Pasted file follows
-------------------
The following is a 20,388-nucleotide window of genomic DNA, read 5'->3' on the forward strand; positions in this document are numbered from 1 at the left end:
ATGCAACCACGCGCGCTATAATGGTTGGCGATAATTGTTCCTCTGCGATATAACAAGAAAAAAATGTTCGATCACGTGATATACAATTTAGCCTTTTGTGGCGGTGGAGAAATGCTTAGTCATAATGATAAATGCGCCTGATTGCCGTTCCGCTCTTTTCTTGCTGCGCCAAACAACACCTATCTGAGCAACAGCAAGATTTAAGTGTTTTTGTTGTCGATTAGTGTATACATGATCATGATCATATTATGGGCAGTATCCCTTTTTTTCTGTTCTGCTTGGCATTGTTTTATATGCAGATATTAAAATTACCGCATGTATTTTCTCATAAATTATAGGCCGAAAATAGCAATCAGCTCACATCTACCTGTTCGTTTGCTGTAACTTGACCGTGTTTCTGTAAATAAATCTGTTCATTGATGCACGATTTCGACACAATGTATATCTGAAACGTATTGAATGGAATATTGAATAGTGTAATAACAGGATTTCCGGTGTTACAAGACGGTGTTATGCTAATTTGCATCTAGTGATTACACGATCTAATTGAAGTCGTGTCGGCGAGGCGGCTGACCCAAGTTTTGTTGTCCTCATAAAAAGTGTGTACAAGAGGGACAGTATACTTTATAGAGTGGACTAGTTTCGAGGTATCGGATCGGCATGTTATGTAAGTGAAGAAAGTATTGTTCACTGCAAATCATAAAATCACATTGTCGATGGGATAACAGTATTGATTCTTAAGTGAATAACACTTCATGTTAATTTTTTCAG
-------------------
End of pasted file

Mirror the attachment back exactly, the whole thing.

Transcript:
The following is a 20,388-nucleotide window of genomic DNA, read 5'->3' on the forward strand; positions in this document are numbered from 1 at the left end:
ATGCAACCACGCGCGCTATAATGGTTGGCGATAATTGTTCCTCTGCGATATAACAAGAAAAAAATGTTCGATCACGTGATATACAATTTAGCCTTTTGTGGCGGTGGAGAAATGCTTAGTCATAATGATAAATGCGCCTGATTGCCGTTCCGCTCTTTTCTTGCTGCGCCAAACAACACCTATCTGAGCAACAGCAAGATTTAAGTGTTTTTGTTGTCGATTAGTGTATACATGATCATGATCATATTATGGGCAGTATCCCTTTTTTTCTGTTCTGCTTGGCATTGTTTTATATGCAGATATTAAAATTACCGCATGTATTTTCTCATAAATTATAGGCCGAAAATAGCAATCAGCTCACATCTACCTGTTCGTTTGCTGTAACTTGACCGTGTTTCTGTAAATAAATCTGTTCATTGATGCACGATTTCGACACAATGTATATCTGAAACGTATTGAATGGAATATTGAATAGTGTAATAACAGGATTTCCGGTGTTACAAGACGGTGTTATGCTAATTTGCATCTAGTGATTACACGATCTAATTGAAGTCGTGTCGGCGAGGCGGCTGACCCAAGTTTTGTTGTCCTCATAAAAAGTGTGTACAAGAGGGACAGTATACTTTATAGAGTGGACTAGTTTCGAGGTATCGGATCGGCATGTTATGTAAGTGAAGAAAGTATTGTTCACTGCAAATCATAAAATCACATTGTCGATGGGATAACAGTATTGATTCTTAAGTGAATAACACTTCATGTTAATTTTTTCAG